Danny and Heather Taylor decide to travel to California with Randy Gregg, to prospect for gold. Their plan is to be smart and while trying their luck panning for gold, to also buy some land and harvest it, so that whatever happens they have the land to fall back on. After being told by Melissa Austin that she will never marry him, Chet Harris also takes off for California and gets swept up with gold fever, and after striking it rich he lives a life of excess.

Two new characters are also introduced. Ralph Hamilton is an attorney who picks up and travels to California after being jilted by his fiancée. He has no intention of trying to find gold, but he figures there will be a need for more and more attorneys as California's population grows and it is admitted to statehood. Along the way he "adopts" an orphan, Isaiah.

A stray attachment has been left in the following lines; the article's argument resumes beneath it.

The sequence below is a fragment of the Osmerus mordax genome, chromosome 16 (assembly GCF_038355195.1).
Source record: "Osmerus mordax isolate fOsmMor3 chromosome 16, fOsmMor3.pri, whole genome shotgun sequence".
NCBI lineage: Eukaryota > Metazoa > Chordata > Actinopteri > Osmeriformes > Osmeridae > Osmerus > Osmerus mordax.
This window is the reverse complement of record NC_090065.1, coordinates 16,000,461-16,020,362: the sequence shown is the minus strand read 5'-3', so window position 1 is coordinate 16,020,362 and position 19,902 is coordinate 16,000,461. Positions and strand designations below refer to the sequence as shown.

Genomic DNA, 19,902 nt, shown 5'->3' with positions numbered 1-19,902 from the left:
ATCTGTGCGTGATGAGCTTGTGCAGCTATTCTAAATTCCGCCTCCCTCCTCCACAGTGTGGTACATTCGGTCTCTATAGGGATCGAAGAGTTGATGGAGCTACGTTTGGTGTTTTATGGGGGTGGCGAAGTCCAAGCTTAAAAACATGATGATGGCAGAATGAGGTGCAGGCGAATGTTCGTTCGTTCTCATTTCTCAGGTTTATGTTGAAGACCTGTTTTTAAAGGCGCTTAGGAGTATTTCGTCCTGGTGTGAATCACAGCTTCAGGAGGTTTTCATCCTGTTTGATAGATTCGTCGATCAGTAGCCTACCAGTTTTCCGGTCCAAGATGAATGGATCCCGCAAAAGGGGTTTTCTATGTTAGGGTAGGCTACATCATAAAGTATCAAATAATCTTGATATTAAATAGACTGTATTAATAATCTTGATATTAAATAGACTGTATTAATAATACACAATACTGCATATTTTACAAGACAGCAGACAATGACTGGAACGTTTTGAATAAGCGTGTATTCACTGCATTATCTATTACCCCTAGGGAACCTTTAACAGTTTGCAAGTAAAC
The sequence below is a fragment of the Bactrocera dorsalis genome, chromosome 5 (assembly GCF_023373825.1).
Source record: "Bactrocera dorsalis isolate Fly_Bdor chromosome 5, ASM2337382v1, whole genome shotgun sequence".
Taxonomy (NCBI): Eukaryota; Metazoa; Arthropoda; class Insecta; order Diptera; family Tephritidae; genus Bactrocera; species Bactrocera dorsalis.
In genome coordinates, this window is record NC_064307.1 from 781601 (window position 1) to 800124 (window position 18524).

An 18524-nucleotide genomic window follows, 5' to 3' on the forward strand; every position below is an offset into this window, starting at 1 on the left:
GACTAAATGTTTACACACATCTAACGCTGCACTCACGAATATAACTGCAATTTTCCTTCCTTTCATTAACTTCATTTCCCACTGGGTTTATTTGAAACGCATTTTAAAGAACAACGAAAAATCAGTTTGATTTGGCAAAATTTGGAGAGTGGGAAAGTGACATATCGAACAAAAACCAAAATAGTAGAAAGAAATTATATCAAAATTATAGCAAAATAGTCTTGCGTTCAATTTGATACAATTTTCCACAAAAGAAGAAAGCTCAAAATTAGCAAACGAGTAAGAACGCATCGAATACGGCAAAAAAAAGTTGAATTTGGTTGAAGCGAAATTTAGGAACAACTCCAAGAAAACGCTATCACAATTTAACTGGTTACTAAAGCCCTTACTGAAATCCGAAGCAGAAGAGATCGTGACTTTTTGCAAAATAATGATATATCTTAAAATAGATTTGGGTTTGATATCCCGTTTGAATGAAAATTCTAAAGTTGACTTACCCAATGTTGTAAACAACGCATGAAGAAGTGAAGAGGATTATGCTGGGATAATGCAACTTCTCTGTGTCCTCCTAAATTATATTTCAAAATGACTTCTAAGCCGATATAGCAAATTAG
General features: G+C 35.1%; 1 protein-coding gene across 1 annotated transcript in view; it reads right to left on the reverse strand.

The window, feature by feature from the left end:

Melissa and her newest beau join up with the Taylors and the Greggs to make the journey, but as soon as they arrive Melissa discovers that everything her lover has told her is a lie when he sells her to a pimp. Okay, I know they weren't called pimps in those days, but Big George runs a saloon with a stable of whores, and Melissa becomes his star attraction.

The characters all have their own separate storylines that criss cross with each other's. The writing is often clichéd and somewhat mediocre, and none of the characters have any emotional depth whatsoever. There are several deaths throughout the book, some quite violent, but since we don't really connect with any of the characters, we don't mourn those who die.